Horror is typically regarded as the least feminist genre of film; a genre that routinely objectifies, sexualizes, tortures, rapes and murders women and girls. However, if viewed from a different angle, horror films often feature story lines that grant wronged women the power and agency (in death) to respond to the injustices done to them in life.
‘Dead wet girls’ is a term coined by David Kalat in his book J-Horror to describe the unique female ghosts who are so iconic in Japanese horror. While popular Japanese films like RING and JU-ON have made this figure recognizable to Western audience, the wronged woman has been a prominent figure in Japanese ghost stories and mythology for centuries. Of course, the interpretation of these stories is fairly ambivalent; often the presence of malignant ghosts and spirits is connected back to the failure of mothers and wives to perform their womanly duties. In many Japanese folktales, female spirits are connected back to the savage and unpredictable natural world.
TRADITIONAL JAPANESE GHOST TALES
The best example of this connection to nature is the Yuki-onna (snow woman), famously depicted in Kobayashi Masaki’s KWAIDAN (1964). The Yuki-onna is a beautiful woman with long black hair, who typically appears before travelers lost in snow. The Yuki-onna typically kills the unfortunate travelers she meets, though she may also take unsuspecting men as lovers in a succubus-like fashion. She is essentially the manifestation of winter; beautiful and serene yet capable of ruthlessly killing those who are ill-prepared. She is also a reminder of a woman’s fury – like nature, no woman can ever be fully trusted. Kobayashi Masaki’s depiction of the Yuki-onna is captivatingly surreal. Starring Nakadai Tatsuya, the entire segment was filmed in an obviously artificial indoor set with swirling painted backgrounds (featuring an ominous eye).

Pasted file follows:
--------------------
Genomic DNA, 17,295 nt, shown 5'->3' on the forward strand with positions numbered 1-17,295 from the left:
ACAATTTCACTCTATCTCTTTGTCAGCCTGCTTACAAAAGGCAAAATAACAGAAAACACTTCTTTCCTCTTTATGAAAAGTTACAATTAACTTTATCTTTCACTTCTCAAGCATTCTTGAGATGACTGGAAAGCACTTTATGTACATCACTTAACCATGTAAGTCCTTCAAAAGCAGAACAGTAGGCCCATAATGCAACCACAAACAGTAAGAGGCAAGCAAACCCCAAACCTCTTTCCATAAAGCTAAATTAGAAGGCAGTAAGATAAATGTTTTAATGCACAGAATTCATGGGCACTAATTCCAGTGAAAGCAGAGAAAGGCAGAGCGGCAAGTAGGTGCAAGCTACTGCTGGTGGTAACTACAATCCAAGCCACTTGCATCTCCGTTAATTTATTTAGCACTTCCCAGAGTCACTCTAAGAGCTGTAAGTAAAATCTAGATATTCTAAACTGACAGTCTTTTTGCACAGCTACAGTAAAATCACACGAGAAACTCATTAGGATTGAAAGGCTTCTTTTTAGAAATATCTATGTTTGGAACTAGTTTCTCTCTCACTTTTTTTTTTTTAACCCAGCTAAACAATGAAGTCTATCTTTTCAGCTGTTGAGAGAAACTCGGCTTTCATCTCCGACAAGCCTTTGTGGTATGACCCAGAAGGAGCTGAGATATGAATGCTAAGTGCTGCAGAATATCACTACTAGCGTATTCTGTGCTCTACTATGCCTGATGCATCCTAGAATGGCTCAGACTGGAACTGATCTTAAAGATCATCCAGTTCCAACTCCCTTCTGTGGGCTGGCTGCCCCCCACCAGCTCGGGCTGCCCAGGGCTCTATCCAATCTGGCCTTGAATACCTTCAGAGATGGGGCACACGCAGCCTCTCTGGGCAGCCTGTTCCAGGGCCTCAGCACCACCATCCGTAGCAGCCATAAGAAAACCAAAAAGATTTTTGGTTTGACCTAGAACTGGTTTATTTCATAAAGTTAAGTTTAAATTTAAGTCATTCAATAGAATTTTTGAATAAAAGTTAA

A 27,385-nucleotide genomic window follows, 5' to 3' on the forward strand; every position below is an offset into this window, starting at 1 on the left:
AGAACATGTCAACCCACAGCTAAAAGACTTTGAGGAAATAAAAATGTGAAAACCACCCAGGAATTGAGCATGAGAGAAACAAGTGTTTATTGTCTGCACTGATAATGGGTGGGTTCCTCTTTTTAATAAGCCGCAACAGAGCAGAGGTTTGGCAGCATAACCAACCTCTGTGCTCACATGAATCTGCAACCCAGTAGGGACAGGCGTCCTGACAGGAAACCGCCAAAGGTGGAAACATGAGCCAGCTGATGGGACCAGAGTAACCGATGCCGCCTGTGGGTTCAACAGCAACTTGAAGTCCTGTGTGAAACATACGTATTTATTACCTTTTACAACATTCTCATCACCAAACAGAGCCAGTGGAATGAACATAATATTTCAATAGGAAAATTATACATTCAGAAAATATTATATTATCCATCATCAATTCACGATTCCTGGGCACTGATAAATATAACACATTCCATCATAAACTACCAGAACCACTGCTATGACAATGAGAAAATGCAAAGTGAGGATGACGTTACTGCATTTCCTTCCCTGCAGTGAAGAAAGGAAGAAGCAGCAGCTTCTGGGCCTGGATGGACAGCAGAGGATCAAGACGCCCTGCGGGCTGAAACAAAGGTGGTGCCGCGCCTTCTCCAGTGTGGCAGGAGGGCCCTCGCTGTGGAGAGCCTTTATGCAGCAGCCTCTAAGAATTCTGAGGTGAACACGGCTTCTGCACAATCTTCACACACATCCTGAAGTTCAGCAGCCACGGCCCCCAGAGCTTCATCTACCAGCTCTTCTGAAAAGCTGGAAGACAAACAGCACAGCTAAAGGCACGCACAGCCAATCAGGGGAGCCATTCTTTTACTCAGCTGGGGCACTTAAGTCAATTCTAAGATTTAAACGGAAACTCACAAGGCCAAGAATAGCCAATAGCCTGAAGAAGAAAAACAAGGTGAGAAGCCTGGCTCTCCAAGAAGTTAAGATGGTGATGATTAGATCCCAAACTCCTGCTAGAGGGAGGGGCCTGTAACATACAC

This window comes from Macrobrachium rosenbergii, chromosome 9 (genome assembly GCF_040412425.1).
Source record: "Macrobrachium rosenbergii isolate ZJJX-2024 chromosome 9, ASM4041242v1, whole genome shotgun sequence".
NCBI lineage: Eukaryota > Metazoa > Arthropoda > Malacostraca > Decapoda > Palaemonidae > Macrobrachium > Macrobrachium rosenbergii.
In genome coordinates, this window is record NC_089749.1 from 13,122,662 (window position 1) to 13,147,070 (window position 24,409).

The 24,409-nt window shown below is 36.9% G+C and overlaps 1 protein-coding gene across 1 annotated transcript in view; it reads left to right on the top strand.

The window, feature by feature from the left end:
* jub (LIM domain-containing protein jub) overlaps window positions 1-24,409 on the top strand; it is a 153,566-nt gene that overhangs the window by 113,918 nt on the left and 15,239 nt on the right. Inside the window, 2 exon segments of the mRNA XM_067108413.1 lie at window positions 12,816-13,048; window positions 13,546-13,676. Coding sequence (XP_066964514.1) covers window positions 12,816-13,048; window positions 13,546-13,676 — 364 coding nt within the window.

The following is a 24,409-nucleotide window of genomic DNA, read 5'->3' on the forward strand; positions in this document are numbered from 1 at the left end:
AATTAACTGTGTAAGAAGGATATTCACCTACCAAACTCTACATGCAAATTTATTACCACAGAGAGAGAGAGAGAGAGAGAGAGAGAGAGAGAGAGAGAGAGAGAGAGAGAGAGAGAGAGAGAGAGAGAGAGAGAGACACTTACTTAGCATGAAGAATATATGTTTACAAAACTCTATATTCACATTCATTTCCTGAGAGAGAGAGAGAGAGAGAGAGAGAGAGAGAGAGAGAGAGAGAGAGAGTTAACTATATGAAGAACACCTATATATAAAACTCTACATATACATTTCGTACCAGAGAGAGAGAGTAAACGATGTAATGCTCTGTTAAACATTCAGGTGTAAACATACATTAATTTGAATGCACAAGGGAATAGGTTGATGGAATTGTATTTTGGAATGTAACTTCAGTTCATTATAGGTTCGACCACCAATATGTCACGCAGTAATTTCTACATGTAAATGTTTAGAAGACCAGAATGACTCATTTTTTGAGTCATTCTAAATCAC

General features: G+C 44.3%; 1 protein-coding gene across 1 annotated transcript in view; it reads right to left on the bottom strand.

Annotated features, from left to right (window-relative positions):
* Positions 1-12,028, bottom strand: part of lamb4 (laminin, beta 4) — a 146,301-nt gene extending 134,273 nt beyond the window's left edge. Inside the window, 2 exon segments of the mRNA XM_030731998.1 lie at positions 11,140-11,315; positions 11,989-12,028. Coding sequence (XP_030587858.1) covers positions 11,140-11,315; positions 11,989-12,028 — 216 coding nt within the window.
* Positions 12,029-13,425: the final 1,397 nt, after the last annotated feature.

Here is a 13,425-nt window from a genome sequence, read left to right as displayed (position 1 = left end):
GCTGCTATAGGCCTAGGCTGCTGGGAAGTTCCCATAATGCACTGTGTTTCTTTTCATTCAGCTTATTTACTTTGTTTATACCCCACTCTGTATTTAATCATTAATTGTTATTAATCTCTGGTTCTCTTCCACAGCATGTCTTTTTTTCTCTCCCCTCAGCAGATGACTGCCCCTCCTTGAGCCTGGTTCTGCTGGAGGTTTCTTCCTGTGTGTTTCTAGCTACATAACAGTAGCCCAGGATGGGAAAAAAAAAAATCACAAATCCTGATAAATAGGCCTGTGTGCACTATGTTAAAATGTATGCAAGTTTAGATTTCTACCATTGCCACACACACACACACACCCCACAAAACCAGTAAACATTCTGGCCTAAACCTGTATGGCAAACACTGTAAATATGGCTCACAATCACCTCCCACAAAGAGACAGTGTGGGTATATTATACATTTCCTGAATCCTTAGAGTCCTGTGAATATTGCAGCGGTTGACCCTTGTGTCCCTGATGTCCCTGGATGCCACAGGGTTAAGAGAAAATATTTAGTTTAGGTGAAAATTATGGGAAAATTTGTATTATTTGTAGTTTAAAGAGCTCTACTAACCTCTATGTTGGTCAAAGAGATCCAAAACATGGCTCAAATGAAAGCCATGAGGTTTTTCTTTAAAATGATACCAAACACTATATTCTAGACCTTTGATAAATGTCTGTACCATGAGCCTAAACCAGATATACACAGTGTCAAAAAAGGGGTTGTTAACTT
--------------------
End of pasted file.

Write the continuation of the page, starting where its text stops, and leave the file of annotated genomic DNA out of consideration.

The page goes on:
Based upon the novel by Otsuichi, GOTH is about two morbid high school students who share a fascination with murder. Kamiyama (Hongo Kanata) is an outwardly friendly and popular boy who hides his potentially sociopathic nature with a carefree, happy attitude. Loner Morino (Takanashi Rin), on the other hand, does little to hide her strange nature; she never smiles, doesn’t interact with her classmates, and wears a long-sleeved, black school uniform even during the middle of summer. While these two seem to share little in common and do not interact with each other in front of their peers, their shared interest in death and murder has turned them into an unusual duo. Initially happy to exchange books on morbid subjects, a series of recent murders spark their interest and they begin investigating the killer. This serial killer has a fondness for cheerful young women and, after severing their left hand as a trophy, displays their dead bodies in public locations to be discovered. After Morino discovers the killer’s notebook in a local café, the two use it to see the corpses for themselves before discovery and attempt to discern his identity. Obviously, the closer they get to discovering him, the more danger they are in.